Staying healthy and safe

Humbled by the herds: watching elephants from the air on a helicopter tour © Emma Gregg

When Covid-19 variant B.1.351 was detected in South Africa, it was a major setback for a tourism industry that was already on its knees. However, African nations have a good deal of experience in dealing with health crises. During the first wave of the pandemic, South Africa, Namibia, Rwanda, Mauritius and the Seychelles, among others, were quick to set up strict entry and testing protocols. At the time of writing, they and the continent’s other leading tourism destinations have experienced far lower Covid-related deaths per 100,000 citizens than Europe or the USA. By March 2021, the proportion of South Africa’s population that had died from the virus (approximately 87 per 100,000) was well under half the UK figure (approximately 184 per 100,000).

In early 2021, the town of Victoria Falls in Zimbabwe embarked on a plan to vaccinate each of its 110,000 citizens, as a symbolic move aimed at tempting tourists back. Meanwhile, it’s hoped that Moderna, Pfizer and Oxford-AstraZeneca will soon produce a booster vaccination that’s effective against the B.1.351 variant.

With emergency medical services in limited supply in many parts of Africa, particularly in the rural areas, it’s natural to be as concerned about the safety of your African hosts as about your own. The wisest advice, for now, is to delay your trip until your entire party has been fully vaccinated against Covid-19, and to follow official guidance on pre-departure testing and other precautions. Safari companies were efficient at arranging tests in 2020 and can offer updates on local requirements. You should also consult your GP or travel clinic about other health precautions well in advance. In some destinations, it’s always been advisable to take anti-malarials.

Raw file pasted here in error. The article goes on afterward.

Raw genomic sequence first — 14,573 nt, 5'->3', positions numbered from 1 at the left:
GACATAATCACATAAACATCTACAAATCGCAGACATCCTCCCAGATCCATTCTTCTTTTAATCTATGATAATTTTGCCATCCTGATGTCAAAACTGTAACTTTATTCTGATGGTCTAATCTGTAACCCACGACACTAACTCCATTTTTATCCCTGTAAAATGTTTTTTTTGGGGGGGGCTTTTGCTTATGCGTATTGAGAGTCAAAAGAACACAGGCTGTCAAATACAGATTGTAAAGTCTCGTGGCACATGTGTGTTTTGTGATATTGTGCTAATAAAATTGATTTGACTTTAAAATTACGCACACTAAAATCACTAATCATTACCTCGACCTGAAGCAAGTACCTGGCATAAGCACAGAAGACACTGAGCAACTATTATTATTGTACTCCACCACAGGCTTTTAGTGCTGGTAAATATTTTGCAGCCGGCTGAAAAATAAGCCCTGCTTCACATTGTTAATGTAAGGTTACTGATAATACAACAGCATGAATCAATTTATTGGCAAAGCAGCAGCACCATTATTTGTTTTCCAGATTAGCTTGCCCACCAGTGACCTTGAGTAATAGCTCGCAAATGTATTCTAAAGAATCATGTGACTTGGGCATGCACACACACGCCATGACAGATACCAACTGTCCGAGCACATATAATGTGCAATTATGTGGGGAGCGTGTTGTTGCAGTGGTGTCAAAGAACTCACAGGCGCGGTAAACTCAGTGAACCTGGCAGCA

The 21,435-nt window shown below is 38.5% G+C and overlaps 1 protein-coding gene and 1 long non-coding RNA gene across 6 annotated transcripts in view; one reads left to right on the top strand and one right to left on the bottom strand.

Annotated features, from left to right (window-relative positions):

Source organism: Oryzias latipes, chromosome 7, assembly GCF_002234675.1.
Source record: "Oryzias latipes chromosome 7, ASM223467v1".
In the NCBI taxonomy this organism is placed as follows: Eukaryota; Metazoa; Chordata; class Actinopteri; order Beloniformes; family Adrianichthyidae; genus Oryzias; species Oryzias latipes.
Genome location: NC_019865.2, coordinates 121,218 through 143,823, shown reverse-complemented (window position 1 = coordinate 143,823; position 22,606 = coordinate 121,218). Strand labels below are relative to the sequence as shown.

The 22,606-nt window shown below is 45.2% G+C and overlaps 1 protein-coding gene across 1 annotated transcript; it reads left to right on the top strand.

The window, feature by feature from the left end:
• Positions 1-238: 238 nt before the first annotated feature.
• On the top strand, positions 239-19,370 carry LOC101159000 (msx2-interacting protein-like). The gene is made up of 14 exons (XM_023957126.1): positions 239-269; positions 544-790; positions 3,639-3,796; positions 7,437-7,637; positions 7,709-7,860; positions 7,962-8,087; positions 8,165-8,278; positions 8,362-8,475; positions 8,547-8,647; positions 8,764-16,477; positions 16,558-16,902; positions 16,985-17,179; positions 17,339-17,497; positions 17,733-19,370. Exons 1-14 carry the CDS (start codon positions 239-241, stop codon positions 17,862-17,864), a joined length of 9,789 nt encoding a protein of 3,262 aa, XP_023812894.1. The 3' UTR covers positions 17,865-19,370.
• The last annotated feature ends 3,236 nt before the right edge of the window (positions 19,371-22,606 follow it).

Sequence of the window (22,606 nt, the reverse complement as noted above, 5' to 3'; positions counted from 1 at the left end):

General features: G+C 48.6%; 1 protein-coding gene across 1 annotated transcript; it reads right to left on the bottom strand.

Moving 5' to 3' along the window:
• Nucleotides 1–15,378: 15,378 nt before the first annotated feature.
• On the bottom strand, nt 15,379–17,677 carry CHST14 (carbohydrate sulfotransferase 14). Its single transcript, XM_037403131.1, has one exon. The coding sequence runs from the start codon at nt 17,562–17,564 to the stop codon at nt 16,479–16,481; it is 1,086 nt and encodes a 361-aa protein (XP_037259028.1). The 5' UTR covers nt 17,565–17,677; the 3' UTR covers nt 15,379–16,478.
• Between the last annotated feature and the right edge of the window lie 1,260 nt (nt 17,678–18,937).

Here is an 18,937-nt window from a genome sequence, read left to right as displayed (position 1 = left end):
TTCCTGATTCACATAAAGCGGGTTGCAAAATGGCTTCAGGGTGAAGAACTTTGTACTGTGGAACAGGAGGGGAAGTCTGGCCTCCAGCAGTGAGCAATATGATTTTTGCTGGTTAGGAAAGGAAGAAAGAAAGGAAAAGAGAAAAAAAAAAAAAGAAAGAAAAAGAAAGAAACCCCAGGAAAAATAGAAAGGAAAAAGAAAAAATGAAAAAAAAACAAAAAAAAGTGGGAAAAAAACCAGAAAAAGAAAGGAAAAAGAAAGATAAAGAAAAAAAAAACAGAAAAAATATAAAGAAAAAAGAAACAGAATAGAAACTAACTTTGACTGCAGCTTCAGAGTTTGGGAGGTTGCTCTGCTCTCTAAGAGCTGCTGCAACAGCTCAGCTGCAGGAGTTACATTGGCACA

Mapping out your dream trip

Fair game: While early morning and late afternoon nature drives are essential ingredients of any safari, the adventure doesn’t stop there. There are many other activities and experiences to discover during and after your trip © Emma Gregg

If you’re planning your first visit to Africa and wondering where to go, consider how wild and energetic or soothing and rejuvenating you’d like your trip to be. Are you dreaming of a relaxing safari, taking gentle drives among elephants and gazelles, perhaps with a few days lounging on an Indian Ocean beach at the end? If so, you’ll love Kenya’s blockbuster reserves – the Maasai Mara, Amboseli and Tsavo, for example – and its charming beach hotels. Or there’s Tanzania, where wide-open spaces such as the Serengeti and the Ngorongoro Crater beckon, and Zanzibar invites you to leave all your worries behind.

Increasingly, however, visitors are choosing something more active and adventurous. South Africa, Namibia, Zambia and Zimbabwe, for example, have plenty to offer hiking, cycling and paddling enthusiasts. You could zoom along South Africa’s Garden Route to KwaZulu Natal for forest hikes, scuba diving, surfing and ziplining, followed by a close-to-nature camping safari in a pristine reserve. Or there’s Namibia’s Namib Desert: vast and mysterious, it’s fascinating to explore by 4WD or on foot. The River Zambezi in Zambia and Zimbabwe is an adventure-seeker’s dream: here, you can test your mettle on an adventurous rafting or kayaking trip. To crank up the challenge another few notches, you could climb Mount Kenya or Kilimanjaro. Hikers who are well-suited to high altitudes can make it to Kili’s rocky summit – Africa’s highest peak – in five to seven days.

While safari holidays grab the limelight, Africa’s potential for cultural holidays that are enjoyable, responsible and sustainable is steadily expanding. For total immersion, Cape Town is hard to beat: it’s home to a thriving creative and bohemian community, Africa’s unmissable new contemporary art museum (Zeitz MOCAA) and some of the snazziest restaurants on the continent. Ethiopia, meanwhile, has genuinely unique architecture, festivals and food. Alternatively, you could sample the daily rhythms of West Africa in Ghana, Senegal, Sierra Leone or The Gambia. Exploring overland, this is a great region to learn about village lifestyles and tribal customs, trying your hand at music-making or crafts. Best of all, you can make up for all those much-missed festivals by dancing till dawn at effervescent open-air clubs.

I’ve spent many a happy evening listening to punchy live music in Africa’s laidback garden bars. Who needs dry ice, when the air is thick with the fragrance of woodsmoke and freshly cut fruit, dunked into cocktails? And who needs strobes and lasers, when the stars are out and the mango trees are lit with fairy lights? There’s no better ending to a brilliant safari.

All About Everywhere, September 2021

A version of this article appeared in Africa: The Collection (National Geographic Traveller UK) in March 2021.

© Emma Gregg • all rights reserved